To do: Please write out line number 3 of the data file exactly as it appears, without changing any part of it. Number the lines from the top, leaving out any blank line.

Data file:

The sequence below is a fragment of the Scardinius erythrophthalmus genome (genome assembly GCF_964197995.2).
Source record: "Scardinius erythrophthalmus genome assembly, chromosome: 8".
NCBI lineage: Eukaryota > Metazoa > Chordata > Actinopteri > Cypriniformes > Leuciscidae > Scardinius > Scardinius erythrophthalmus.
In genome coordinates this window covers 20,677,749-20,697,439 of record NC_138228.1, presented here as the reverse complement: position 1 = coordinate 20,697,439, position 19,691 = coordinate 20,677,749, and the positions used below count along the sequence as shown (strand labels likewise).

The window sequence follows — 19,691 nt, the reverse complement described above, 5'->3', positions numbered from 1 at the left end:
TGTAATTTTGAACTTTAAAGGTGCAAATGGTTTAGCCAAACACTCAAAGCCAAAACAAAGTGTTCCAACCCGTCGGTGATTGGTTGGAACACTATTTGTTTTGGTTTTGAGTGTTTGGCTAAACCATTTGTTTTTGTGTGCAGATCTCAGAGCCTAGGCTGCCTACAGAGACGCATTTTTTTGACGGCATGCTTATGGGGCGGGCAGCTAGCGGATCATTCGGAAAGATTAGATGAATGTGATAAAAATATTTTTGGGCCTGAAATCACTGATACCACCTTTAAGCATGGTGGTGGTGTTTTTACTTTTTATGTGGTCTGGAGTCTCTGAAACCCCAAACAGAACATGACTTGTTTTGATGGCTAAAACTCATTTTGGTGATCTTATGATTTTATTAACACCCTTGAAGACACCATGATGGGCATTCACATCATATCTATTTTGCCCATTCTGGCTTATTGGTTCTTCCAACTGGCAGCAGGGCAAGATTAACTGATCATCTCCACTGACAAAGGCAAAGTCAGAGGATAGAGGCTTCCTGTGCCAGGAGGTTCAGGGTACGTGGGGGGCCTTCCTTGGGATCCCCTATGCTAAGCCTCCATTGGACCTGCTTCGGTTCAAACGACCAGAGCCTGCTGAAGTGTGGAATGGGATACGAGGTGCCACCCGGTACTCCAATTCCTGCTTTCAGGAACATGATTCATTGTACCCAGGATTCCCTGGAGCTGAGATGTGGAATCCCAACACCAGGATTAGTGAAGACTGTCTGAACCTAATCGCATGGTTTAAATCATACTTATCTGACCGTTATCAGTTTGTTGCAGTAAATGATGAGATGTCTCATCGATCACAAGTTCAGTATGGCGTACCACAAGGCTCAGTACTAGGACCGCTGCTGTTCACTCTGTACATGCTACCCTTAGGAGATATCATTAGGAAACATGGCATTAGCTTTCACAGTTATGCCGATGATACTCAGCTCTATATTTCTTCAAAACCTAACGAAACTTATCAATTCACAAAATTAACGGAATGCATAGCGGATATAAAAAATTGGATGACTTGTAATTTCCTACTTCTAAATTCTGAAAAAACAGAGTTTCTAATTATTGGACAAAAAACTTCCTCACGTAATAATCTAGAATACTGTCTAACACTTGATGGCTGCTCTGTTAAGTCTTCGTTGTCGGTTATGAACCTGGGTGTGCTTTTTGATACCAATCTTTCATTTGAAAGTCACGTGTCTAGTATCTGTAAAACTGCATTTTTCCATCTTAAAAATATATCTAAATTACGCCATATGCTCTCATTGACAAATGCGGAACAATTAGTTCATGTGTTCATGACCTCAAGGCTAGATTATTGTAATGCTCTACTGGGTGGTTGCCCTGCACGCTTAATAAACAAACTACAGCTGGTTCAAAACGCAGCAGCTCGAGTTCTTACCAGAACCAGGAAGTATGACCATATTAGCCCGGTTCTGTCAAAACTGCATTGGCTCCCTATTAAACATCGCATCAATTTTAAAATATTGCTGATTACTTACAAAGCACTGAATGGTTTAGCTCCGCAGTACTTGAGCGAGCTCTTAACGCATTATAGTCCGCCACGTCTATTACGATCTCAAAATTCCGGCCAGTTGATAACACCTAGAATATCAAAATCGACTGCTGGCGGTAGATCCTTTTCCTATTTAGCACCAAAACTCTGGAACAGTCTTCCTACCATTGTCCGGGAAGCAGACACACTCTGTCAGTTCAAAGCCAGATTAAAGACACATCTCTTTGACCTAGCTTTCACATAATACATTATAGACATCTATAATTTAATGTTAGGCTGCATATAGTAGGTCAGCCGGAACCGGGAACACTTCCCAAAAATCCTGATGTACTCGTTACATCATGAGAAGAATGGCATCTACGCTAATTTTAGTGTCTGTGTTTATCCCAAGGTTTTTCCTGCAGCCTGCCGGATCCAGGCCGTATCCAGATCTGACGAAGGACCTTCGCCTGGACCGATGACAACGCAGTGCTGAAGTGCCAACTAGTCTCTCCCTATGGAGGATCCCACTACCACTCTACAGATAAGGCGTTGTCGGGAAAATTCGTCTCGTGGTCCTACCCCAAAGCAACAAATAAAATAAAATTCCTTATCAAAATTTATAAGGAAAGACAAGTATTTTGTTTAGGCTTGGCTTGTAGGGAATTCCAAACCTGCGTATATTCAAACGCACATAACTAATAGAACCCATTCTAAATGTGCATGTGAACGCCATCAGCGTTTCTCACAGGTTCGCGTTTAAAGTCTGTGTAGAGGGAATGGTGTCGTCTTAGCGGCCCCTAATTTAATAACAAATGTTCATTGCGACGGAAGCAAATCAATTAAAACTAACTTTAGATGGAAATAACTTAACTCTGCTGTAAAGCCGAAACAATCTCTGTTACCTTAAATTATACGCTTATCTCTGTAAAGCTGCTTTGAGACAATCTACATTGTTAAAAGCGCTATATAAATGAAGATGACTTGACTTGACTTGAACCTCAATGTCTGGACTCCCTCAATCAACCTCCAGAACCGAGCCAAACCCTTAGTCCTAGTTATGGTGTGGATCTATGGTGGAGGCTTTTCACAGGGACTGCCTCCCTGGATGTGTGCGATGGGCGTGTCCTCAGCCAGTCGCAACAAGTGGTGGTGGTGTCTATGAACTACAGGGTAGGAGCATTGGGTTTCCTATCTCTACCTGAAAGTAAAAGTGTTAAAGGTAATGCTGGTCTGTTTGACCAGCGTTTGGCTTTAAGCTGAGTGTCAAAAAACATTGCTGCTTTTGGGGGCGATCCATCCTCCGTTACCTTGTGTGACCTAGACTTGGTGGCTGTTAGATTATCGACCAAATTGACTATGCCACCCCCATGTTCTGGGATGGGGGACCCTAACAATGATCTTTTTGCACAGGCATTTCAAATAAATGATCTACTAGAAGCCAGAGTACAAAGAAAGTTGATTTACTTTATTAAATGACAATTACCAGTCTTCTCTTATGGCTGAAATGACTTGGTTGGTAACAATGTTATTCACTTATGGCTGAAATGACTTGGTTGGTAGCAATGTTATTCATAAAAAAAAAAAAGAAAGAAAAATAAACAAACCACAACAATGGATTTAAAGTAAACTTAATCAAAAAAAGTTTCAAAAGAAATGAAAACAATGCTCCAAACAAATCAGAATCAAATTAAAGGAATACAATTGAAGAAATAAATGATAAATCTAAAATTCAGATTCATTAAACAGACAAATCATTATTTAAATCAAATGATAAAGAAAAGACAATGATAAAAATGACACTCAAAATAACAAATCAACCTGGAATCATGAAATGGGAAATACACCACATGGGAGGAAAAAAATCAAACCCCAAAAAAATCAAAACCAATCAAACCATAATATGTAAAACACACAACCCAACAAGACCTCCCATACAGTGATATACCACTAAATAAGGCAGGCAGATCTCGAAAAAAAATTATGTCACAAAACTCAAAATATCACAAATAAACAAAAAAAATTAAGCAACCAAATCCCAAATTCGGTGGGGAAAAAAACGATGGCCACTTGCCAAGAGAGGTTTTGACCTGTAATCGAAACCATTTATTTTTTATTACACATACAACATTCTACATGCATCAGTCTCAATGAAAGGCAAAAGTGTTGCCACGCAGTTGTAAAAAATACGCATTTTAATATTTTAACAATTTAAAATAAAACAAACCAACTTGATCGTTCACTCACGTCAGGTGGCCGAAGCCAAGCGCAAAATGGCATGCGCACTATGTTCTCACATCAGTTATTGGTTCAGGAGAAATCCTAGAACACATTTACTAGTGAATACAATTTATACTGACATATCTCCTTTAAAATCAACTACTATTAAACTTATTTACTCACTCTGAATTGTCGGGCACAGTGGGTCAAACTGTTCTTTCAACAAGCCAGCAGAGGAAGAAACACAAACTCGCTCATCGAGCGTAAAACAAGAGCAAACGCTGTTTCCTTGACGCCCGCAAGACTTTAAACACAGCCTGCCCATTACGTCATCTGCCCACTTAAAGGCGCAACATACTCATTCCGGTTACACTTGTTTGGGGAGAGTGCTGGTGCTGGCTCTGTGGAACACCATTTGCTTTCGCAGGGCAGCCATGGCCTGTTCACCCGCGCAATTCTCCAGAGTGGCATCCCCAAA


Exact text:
NCBI lineage: Eukaryota > Metazoa > Chordata > Actinopteri > Cypriniformes > Leuciscidae > Scardinius > Scardinius erythrophthalmus.